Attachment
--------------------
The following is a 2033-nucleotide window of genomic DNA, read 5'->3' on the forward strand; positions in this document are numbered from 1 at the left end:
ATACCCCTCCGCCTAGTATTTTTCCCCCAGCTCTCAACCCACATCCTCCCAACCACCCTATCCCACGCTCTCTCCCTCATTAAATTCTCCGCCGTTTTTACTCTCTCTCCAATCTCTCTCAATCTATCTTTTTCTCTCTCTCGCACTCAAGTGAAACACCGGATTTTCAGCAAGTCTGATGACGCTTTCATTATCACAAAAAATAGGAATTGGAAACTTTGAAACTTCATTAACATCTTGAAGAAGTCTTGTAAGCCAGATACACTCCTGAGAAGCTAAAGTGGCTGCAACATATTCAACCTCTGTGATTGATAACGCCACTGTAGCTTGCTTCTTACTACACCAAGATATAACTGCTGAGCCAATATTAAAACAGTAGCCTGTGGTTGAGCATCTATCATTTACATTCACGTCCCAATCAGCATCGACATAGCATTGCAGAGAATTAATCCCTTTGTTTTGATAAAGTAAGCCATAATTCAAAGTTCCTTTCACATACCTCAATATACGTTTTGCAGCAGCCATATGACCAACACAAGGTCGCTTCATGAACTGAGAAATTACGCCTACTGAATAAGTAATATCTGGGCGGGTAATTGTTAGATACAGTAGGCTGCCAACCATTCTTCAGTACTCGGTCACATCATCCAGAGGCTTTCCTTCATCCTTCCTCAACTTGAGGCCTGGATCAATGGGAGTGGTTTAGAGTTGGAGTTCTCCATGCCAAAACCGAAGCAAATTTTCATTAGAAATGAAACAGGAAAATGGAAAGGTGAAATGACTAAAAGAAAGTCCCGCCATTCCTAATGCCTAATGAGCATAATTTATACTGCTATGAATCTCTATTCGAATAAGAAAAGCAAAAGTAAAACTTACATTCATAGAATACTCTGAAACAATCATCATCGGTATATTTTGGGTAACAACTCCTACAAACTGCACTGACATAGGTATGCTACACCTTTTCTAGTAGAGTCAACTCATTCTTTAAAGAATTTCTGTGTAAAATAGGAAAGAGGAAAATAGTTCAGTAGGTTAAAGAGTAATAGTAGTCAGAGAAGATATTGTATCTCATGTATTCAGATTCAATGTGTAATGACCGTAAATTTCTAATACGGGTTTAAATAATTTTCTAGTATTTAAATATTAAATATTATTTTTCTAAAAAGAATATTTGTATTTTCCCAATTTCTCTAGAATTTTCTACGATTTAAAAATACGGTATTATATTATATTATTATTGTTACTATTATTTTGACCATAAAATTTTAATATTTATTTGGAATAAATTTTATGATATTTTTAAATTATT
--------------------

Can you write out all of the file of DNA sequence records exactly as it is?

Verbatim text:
The following is a 2033-nucleotide window of genomic DNA, read 5'->3' on the forward strand; positions in this document are numbered from 1 at the left end:
ATACCCCTCCGCCTAGTATTTTTCCCCCAGCTCTCAACCCACATCCTCCCAACCACCCTATCCCACGCTCTCTCCCTCATTAAATTCTCCGCCGTTTTTACTCTCTCTCCAATCTCTCTCAATCTATCTTTTTCTCTCTCTCGCACTCAAGTGAAACACCGGATTTTCAGCAAGTCTGATGACGCTTTCATTATCACAAAAAATAGGAATTGGAAACTTTGAAACTTCATTAACATCTTGAAGAAGTCTTGTAAGCCAGATACACTCCTGAGAAGCTAAAGTGGCTGCAACATATTCAACCTCTGTGATTGATAACGCCACTGTAGCTTGCTTCTTACTACACCAAGATATAACTGCTGAGCCAATATTAAAACAGTAGCCTGTGGTTGAGCATCTATCATTTACATTCACGTCCCAATCAGCATCGACATAGCATTGCAGAGAATTAATCCCTTTGTTTTGATAAAGTAAGCCATAATTCAAAGTTCCTTTCACATACCTCAATATACGTTTTGCAGCAGCCATATGACCAACACAAGGTCGCTTCATGAACTGAGAAATTACGCCTACTGAATAAGTAATATCTGGGCGGGTAATTGTTAGATACAGTAGGCTGCCAACCATTCTTCAGTACTCGGTCACATCATCCAGAGGCTTTCCTTCATCCTTCCTCAACTTGAGGCCTGGATCAATGGGAGTGGTTTAGAGTTGGAGTTCTCCATGCCAAAACCGAAGCAAATTTTCATTAGAAATGAAACAGGAAAATGGAAAGGTGAAATGACTAAAAGAAAGTCCCGCCATTCCTAATGCCTAATGAGCATAATTTATACTGCTATGAATCTCTATTCGAATAAGAAAAGCAAAAGTAAAACTTACATTCATAGAATACTCTGAAACAATCATCATCGGTATATTTTGGGTAACAACTCCTACAAACTGCACTGACATAGGTATGCTACACCTTTTCTAGTAGAGTCAACTCATTCTTTAAAGAATTTCTGTGTAAAATAGGAAAGAGGAAAATAGTTCAGTAGGTTAAAGAGTAATAGTAGTCAGAGAAGATATTGTATCTCATGTATTCAGATTCAATGTGTAATGACCGTAAATTTCTAATACGGGTTTAAATAATTTTCTAGTATTTAAATATTAAATATTATTTTTCTAAAAAGAATATTTGTATTTTCCCAATTTCTCTAGAATTTTCTACGATTTAAAAATACGGTATTATATTATATTATTATTGTTACTATTATTTTGACCATAAAATTTTAATATTTATTTGGAATAAATTTTATGATATTTTTAAATTATT